Meanwhile in the future, on the planet Gliese 581d, a woman named Kezzia walks through a vast wheat field toward a beautiful white city. She's followed by a small, humanoid robot and a cloud of black nanites called "Vardies." Inside the building, she's met by a nervously smiling woman named Goodthing, who tells Kezzia their mother and several other family members are all dead. Despite this bad news, Goodthing pleads with Kezzia to smile. Kezzia's understandably upset, which the small robot beside her senses. It's face, which displays an emoji of a smiling face, changes to a frown, then a deadly face with skulls for eyes. Suddenly a Vardie swarm swoops down and envelops Kezzia. When it flies off, there's nothing left of her but a pile of bones.

Sometime later the TARDIS lands on Gliese, which the Doctor explains is one of the first Earth colonies. He and Bill explore the futuristic city, but are puzzled as to why it seems empty. The Doctor notices swarms of Vardies buzzing around, along with the small humanoid robots, which Bill dubs Emojobots. The Doctor says the Emojibots must serve as  an interface between humans and Vardies. 

An Emojibot hands each of them a disk, which they place on their chests like a pin. The disks immediately move to their backs, and begin displaying emojis. The Doctor theorizes that the badges are meant to display the wearer's emotional state— a mood indicator.

Bill's fascinated by the city and everything in it, but the Doctor's unnerved by the fact that there're no colonists around. He says even if the colony ship hasn't yet arrived, there should be a skeleton crew of humans to help set up the city. They wander into a greenhouse, and the Doctor makes a grisly discovery— the Vardies killed the humans and are using them as fertilizer.

The Doctor somehow works out that the Emojibots were sent ahead to Gliese to build the city for the colonists, and are programmed to make them happy. Somewhere along the line they began taking their programming literally, and when the skeleton crew became unhappy for some reason, the Emojibots eliminated them.

The Doctor and Bill paste big happy smiles on their faces and exit the city as quickly as possible, and make their way back to the TARDIS. He tells Bill to stay there, while he tries to figure out how to stop the Emojibots so they don't kill all the colonists when they arrive. Bill says nothing doing (of course) and returns to the city with the Doctor.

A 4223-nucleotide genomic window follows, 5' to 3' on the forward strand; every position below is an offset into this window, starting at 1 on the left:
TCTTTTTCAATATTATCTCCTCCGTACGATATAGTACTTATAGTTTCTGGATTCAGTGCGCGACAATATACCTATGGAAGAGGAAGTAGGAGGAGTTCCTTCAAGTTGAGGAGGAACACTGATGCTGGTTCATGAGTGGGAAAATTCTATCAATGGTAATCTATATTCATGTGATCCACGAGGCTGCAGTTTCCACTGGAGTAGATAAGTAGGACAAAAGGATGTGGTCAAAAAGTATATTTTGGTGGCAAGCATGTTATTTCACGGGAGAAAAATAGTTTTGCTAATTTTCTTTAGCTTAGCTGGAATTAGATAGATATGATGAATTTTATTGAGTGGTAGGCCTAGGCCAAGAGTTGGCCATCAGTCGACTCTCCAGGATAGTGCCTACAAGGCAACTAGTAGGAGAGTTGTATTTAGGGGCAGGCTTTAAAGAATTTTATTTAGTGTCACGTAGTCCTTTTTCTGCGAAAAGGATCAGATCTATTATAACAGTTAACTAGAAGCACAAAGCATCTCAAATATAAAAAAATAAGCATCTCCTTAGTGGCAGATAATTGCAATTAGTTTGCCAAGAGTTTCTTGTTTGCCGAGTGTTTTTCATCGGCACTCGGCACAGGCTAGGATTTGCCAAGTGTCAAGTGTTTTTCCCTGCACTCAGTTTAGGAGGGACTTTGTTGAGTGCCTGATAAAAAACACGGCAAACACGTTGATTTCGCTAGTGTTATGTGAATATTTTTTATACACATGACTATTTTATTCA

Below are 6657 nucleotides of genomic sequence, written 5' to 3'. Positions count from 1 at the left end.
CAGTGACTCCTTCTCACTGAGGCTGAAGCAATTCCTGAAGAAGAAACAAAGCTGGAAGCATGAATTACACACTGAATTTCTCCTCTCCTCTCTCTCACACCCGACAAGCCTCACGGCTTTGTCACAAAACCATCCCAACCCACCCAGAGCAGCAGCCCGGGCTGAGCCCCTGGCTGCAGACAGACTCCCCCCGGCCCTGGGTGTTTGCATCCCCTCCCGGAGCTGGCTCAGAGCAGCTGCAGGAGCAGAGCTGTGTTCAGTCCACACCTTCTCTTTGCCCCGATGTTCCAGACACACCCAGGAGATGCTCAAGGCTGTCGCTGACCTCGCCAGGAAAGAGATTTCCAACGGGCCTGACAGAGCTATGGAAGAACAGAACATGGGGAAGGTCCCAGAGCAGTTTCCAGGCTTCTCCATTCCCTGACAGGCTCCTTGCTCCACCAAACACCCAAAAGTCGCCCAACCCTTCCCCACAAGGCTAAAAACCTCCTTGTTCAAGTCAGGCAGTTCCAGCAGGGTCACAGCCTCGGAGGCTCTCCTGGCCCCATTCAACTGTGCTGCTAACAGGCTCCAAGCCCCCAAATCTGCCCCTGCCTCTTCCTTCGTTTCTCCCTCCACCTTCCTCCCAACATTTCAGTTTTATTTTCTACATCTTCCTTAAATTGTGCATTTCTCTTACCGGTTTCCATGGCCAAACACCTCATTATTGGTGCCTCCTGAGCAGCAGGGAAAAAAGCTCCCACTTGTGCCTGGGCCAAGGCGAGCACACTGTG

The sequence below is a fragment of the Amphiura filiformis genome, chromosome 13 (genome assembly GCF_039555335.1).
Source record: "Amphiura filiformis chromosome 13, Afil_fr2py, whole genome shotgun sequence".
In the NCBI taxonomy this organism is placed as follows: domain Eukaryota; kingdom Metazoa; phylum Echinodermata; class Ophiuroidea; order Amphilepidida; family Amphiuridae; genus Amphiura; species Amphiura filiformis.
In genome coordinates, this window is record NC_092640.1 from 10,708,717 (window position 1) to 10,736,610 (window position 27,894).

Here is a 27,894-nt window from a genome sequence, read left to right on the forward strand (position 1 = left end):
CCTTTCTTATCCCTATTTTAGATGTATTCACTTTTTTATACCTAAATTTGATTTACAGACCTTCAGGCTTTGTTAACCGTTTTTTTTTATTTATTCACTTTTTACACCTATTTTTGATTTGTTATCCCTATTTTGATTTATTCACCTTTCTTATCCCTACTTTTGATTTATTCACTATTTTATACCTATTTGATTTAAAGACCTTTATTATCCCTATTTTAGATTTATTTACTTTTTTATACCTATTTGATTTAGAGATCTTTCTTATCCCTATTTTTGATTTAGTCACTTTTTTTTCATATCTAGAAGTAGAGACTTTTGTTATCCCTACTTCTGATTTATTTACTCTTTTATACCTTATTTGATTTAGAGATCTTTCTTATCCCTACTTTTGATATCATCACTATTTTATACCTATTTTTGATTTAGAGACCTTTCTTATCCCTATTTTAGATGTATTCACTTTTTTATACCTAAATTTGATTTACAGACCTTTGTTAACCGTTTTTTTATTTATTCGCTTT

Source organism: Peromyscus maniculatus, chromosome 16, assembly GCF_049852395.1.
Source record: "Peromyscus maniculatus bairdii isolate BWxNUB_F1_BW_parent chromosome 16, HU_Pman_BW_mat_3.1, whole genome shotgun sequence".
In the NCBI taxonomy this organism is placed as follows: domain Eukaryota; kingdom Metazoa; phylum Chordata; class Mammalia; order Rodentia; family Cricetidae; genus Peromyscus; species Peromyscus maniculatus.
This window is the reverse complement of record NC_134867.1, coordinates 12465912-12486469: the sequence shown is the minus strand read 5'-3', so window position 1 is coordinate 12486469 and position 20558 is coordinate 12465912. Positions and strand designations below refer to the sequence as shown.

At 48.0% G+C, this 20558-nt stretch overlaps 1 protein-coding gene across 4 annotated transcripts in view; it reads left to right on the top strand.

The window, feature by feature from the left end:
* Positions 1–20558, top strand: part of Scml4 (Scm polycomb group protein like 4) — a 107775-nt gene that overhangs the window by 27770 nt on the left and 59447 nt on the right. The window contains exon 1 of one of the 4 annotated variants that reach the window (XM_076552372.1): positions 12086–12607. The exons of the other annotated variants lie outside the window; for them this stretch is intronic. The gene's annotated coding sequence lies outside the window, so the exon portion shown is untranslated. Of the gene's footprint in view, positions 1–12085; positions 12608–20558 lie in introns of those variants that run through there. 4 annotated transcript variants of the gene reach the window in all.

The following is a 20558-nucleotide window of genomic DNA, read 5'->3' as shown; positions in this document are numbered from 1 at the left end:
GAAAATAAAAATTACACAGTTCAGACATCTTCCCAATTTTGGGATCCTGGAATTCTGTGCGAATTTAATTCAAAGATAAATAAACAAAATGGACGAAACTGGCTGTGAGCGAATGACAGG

The Doctor realizes that the entire city is formed out of trillions of Vardies, who make up the walls, floors and everything. They find a section of the city that isn't made of Vardies, and realize it's the remains of the spaceship that brought the skeleton crew here. The Doctor finds the engine room and rigs it to blow, which will destroy the Emojibots (and leave a big heap of nothing for the colonists when they arrive!). The Emojibots detect the intruders, and head toward the engine room to stop them.

Bill wanders off and finds a chamber with a long-dead old woman lying on a slab. There's an electronic book at her feet, and Bill flips through it, seeing it's the history of Earth. She's troubled when she gets to the future, and sees it's not pleasant. She then wanders into a room filled with thousands of hibernation pods, each with a human inside. The colonists aren't arriving, they're already here!

Bill fills in the Doctor, and he realizes he was wrong about the colony. He immediately has to undo the damage he did to the engines to keep them from blowing and save what's left of humanity. Bill thinks he's saved the day, but he reminds her that when the colonists wake up, they're not going to be happy that their new home is a death trap, which will cause the Emojibots to massacre them. The colonists begin waking up, wondering what's going on. When they find out, they head to the armory and gear up for war.

Meanwhile the Doctor tries to figure out what happened to the Emojibots so he can reverse it. Bill shows him the old lady's tomb, and the Doctor finally understands. She was one of the skeleton crew, who died of natural causes. This caused grief among the rest of the crew. The Emojibots were programmed to maintain happiness, and when they sensed grief, they decided it had to be eliminated, as their literal thinking became deadly.

The Doctor tries to explain all this to the awakening colonists, but they're too worked up to listen, and attack the Emojibots. The Vardies then spring into action, stripping the flesh off the bones of one of the colonists. Suddenly the Vardies and Emojibots both stop. The colonists wonder what happened, and the Doctor reveals he hit the reset button on the Emojobots. Well. That was... anticlimactic.